No kid should go hungry. But the summer months can be hungry ones for children.
During the school year, lunch and breakfast programs at schools help families who are struggling to make ends meet by providing nutritious meals to kids. When schools close, many kids no longer have built-in access to the food they need to grow and thrive. Twenty-seven percent of New Hampshire’s kids — about 44,000 — are eligible for free and reduced-price school lunch. That is more than the entire population of Concord.
“Teachers have told me that on the last day of school, kids are sad to leave because food is scarce, and they will miss some meals over the summer,” said Helen Costello, program manager at the New Hampshire Food Bank. “It can be heartbreaking, when you hear that. I think people just don’t understand the struggle for families. If they are working low-wage jobs, food is a big expense, and when school meals go away in the summer that makes a big dent in a budget when they are trying to meet other basic needs, too.”
People and nonprofit organizations in New Hampshire communities are working together, in conjunction with state and federal agencies, to provide nutritious meals to kids all summer long.
Nonprofits are teaming up with the U.S. Department of Agriculture and New Hampshire Department of Education to provide summer meals at sites around the state: Community Action Programs, schools, Boys and Girls Clubs, and more. Many of the programs rely on volunteer labor and donations to feed all kids who need a meal.
Know a child who needs food during the summer? This USDA Summer Food Service Program mapping tool locates USDA summer food programs in New Hampshire communities. Additionally, you can text the word “food” and your ZIP code to 877-877 for the location of the closest USDA-affiliated programs. (Programs that are not affiliated with the USDA program will not appear on the USDA mapping tool.)
The USDA programs provide “congregate” meals — which means kids come together in a central location (like a school) to eat. But that can present its own set of challenges for kids who live in rural areas without access to transportation.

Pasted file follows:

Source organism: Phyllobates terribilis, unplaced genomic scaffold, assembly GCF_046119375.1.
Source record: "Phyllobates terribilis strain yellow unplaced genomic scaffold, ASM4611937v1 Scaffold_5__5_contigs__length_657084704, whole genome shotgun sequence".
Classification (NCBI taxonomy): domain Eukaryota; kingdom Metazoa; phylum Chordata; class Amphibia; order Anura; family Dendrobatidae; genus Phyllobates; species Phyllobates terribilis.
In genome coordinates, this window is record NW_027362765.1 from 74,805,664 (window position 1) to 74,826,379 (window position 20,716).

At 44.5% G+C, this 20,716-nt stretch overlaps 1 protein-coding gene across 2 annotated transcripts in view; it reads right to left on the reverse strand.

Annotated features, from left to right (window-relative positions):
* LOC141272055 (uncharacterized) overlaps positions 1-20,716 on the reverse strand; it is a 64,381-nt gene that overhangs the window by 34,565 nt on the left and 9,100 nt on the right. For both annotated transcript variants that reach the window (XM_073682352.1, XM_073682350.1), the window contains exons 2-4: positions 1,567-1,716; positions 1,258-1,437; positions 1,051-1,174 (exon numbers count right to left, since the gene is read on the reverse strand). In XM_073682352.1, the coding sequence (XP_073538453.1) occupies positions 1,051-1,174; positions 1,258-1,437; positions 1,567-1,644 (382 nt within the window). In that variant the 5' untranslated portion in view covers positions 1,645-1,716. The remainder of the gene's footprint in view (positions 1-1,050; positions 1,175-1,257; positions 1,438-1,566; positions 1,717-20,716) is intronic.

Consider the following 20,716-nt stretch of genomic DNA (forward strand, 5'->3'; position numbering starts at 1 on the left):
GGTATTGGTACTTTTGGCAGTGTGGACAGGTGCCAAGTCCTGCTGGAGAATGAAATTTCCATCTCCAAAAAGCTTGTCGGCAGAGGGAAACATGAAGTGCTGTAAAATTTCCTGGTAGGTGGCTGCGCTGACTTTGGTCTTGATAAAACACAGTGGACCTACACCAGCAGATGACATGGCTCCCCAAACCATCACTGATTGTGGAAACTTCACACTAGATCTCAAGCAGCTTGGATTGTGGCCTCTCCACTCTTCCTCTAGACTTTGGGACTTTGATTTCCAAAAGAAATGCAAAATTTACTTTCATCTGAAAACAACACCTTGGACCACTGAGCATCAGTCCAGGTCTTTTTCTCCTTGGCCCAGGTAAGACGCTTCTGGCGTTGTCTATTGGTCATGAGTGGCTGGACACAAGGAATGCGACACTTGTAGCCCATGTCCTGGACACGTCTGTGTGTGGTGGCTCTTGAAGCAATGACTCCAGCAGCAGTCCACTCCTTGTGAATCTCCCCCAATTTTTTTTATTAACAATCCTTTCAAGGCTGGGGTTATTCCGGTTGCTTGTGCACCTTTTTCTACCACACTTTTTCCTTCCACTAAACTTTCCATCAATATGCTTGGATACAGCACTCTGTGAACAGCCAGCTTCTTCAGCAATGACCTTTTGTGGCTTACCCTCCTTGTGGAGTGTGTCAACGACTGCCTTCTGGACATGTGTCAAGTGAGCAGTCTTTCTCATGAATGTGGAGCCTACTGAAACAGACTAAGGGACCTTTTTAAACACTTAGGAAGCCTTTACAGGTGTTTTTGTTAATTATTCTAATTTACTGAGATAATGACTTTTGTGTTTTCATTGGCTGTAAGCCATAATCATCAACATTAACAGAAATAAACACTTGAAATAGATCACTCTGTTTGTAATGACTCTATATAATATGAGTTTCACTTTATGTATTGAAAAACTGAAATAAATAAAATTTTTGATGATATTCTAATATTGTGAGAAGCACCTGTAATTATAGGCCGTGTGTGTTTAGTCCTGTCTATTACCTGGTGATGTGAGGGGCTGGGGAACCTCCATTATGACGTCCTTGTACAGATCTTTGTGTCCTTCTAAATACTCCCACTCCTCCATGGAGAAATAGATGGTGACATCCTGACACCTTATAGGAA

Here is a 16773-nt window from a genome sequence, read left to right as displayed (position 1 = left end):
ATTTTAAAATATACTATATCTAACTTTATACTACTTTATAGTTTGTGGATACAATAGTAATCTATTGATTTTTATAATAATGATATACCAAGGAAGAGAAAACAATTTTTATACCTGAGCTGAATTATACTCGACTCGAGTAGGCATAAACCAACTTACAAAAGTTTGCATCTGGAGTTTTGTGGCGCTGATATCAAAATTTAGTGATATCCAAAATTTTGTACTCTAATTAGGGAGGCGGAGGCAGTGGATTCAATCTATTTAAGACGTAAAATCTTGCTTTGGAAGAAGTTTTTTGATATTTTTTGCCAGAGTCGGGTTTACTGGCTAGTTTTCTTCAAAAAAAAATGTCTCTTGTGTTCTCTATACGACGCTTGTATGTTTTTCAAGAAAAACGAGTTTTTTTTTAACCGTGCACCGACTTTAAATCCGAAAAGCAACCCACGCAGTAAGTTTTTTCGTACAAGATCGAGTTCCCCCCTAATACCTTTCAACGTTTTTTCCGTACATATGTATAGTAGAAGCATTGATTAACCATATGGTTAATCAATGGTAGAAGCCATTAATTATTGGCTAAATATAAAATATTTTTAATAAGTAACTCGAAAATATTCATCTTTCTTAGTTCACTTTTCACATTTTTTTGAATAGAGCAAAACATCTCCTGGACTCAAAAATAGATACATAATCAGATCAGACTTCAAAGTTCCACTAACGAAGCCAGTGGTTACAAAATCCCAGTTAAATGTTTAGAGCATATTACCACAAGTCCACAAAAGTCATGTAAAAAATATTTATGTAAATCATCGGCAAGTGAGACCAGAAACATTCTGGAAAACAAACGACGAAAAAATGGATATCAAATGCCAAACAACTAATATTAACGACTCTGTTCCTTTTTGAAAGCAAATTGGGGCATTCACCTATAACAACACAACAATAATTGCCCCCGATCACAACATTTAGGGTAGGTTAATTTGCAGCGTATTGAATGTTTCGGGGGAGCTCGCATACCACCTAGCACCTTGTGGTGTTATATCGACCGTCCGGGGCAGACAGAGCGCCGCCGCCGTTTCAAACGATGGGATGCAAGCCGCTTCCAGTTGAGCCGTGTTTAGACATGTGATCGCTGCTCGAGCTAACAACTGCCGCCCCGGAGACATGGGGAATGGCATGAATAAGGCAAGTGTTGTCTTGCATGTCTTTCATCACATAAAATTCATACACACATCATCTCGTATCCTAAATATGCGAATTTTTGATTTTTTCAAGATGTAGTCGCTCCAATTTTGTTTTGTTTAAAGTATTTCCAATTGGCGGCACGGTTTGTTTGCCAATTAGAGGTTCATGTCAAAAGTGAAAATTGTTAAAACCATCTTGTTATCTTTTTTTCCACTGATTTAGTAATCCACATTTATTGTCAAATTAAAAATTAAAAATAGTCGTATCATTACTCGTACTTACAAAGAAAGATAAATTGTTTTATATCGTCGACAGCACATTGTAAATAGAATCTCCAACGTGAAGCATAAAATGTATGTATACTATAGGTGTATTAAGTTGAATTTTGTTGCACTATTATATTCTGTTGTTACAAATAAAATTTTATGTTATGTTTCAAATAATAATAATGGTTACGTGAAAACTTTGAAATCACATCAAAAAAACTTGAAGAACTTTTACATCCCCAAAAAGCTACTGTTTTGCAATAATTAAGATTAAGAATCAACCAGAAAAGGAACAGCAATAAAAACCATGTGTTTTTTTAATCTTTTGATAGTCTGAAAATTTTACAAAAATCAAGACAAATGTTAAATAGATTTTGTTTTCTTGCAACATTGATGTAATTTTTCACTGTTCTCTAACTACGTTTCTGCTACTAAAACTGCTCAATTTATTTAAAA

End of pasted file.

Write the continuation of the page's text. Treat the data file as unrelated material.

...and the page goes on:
Nonprofit organizations are addressing that challenge, too. They are running summer meals programs around the state, many of which deliver food to families for kids’ lunches: Got Lunch! Laconia is an all-volunteer organization in its seventh year of working with local businesses and farms and the Food Bank to feed Laconia’s children all summer. Got Lunch! Colebrook works with churches, service clubs, local businesses and the local school district to feed kids in Colebrook, Stewartstown and Pittsburg. Got Lunch! programs are also feeding kids in communities including Gilford, Rumney, Campton and Thornton, Plymouth, Jaffrey and Rindge.
In Portsmouth, Gather for a Hunger-Free Community (formerly the Seacoast Family Food Pantry) runs the Summer Meals 4 Kids program at seven locations on the Seacoast, supplying all the ingredients and recipes needed to create 10 healthy meals per week for each child who participates.
Most communities in New Hampshire also have food pantries. Here is a list of food pantries and soup kitchens from the New Hampshire Food Bank. (And End 68 Hours of Hunger programs are working to make sure kids are fed on weekends during the school year as well.)
Want to help feed kids in your community during the summer? Consider donating to the New Hampshire Food Bank, a summer food program near you or your local food pantry — or consider volunteering for (or starting!) a summer meals program in your community.
You can help make sure that summer months are not hungry months for our kids.